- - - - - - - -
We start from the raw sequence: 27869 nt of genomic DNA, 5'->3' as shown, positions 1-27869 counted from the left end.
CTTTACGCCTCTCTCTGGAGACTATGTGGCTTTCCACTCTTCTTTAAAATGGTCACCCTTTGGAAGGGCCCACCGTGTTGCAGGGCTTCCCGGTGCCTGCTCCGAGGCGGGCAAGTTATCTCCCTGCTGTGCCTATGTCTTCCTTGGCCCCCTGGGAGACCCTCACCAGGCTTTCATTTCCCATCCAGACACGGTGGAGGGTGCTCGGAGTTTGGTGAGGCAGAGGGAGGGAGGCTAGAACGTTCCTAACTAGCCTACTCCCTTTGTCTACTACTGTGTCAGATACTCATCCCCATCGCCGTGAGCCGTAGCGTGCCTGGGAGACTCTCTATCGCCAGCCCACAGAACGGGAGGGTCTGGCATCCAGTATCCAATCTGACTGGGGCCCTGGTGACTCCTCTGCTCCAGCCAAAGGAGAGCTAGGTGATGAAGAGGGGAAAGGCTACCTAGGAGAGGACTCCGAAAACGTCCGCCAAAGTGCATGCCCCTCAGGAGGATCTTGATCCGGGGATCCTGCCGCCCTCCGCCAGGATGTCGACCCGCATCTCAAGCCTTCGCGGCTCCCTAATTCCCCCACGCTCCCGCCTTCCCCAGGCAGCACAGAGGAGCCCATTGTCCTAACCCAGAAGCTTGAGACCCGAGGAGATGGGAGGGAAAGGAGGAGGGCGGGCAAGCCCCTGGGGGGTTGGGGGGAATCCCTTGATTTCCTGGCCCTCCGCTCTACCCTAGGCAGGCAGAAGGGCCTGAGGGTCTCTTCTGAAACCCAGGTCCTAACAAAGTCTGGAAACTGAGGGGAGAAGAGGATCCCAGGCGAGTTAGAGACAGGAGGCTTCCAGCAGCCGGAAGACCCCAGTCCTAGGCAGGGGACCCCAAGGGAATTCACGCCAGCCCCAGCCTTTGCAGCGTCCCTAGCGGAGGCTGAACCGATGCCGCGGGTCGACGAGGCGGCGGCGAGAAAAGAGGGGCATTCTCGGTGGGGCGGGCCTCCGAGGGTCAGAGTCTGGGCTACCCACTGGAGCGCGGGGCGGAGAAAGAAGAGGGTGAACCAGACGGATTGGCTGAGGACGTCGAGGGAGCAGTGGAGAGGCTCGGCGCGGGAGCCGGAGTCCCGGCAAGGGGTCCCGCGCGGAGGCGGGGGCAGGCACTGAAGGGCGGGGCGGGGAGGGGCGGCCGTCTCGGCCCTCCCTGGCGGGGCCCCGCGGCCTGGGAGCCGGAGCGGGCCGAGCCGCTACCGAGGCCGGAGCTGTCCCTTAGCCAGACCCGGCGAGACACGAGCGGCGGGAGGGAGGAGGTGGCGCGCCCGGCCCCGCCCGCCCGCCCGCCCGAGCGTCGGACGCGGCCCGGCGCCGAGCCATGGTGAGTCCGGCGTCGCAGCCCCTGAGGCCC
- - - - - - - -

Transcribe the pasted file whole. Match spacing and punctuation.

We start from the raw sequence: 27869 nt of genomic DNA, 5'->3' as shown, positions 1-27869 counted from the left end.
CTTTACGCCTCTCTCTGGAGACTATGTGGCTTTCCACTCTTCTTTAAAATGGTCACCCTTTGGAAGGGCCCACCGTGTTGCAGGGCTTCCCGGTGCCTGCTCCGAGGCGGGCAAGTTATCTCCCTGCTGTGCCTATGTCTTCCTTGGCCCCCTGGGAGACCCTCACCAGGCTTTCATTTCCCATCCAGACACGGTGGAGGGTGCTCGGAGTTTGGTGAGGCAGAGGGAGGGAGGCTAGAACGTTCCTAACTAGCCTACTCCCTTTGTCTACTACTGTGTCAGATACTCATCCCCATCGCCGTGAGCCGTAGCGTGCCTGGGAGACTCTCTATCGCCAGCCCACAGAACGGGAGGGTCTGGCATCCAGTATCCAATCTGACTGGGGCCCTGGTGACTCCTCTGCTCCAGCCAAAGGAGAGCTAGGTGATGAAGAGGGGAAAGGCTACCTAGGAGAGGACTCCGAAAACGTCCGCCAAAGTGCATGCCCCTCAGGAGGATCTTGATCCGGGGATCCTGCCGCCCTCCGCCAGGATGTCGACCCGCATCTCAAGCCTTCGCGGCTCCCTAATTCCCCCACGCTCCCGCCTTCCCCAGGCAGCACAGAGGAGCCCATTGTCCTAACCCAGAAGCTTGAGACCCGAGGAGATGGGAGGGAAAGGAGGAGGGCGGGCAAGCCCCTGGGGGGTTGGGGGGAATCCCTTGATTTCCTGGCCCTCCGCTCTACCCTAGGCAGGCAGAAGGGCCTGAGGGTCTCTTCTGAAACCCAGGTCCTAACAAAGTCTGGAAACTGAGGGGAGAAGAGGATCCCAGGCGAGTTAGAGACAGGAGGCTTCCAGCAGCCGGAAGACCCCAGTCCTAGGCAGGGGACCCCAAGGGAATTCACGCCAGCCCCAGCCTTTGCAGCGTCCCTAGCGGAGGCTGAACCGATGCCGCGGGTCGACGAGGCGGCGGCGAGAAAAGAGGGGCATTCTCGGTGGGGCGGGCCTCCGAGGGTCAGAGTCTGGGCTACCCACTGGAGCGCGGGGCGGAGAAAGAAGAGGGTGAACCAGACGGATTGGCTGAGGACGTCGAGGGAGCAGTGGAGAGGCTCGGCGCGGGAGCCGGAGTCCCGGCAAGGGGTCCCGCGCGGAGGCGGGGGCAGGCACTGAAGGGCGGGGCGGGGAGGGGCGGCCGTCTCGGCCCTCCCTGGCGGGGCCCCGCGGCCTGGGAGCCGGAGCGGGCCGAGCCGCTACCGAGGCCGGAGCTGTCCCTTAGCCAGACCCGGCGAGACACGAGCGGCGGGAGGGAGGAGGTGGCGCGCCCGGCCCCGCCCGCCCGCCCGCCCGAGCGTCGGACGCGGCCCGGCGCCGAGCCATGGTGAGTCCGGCGTCGCAGCCCCTGAGGCCC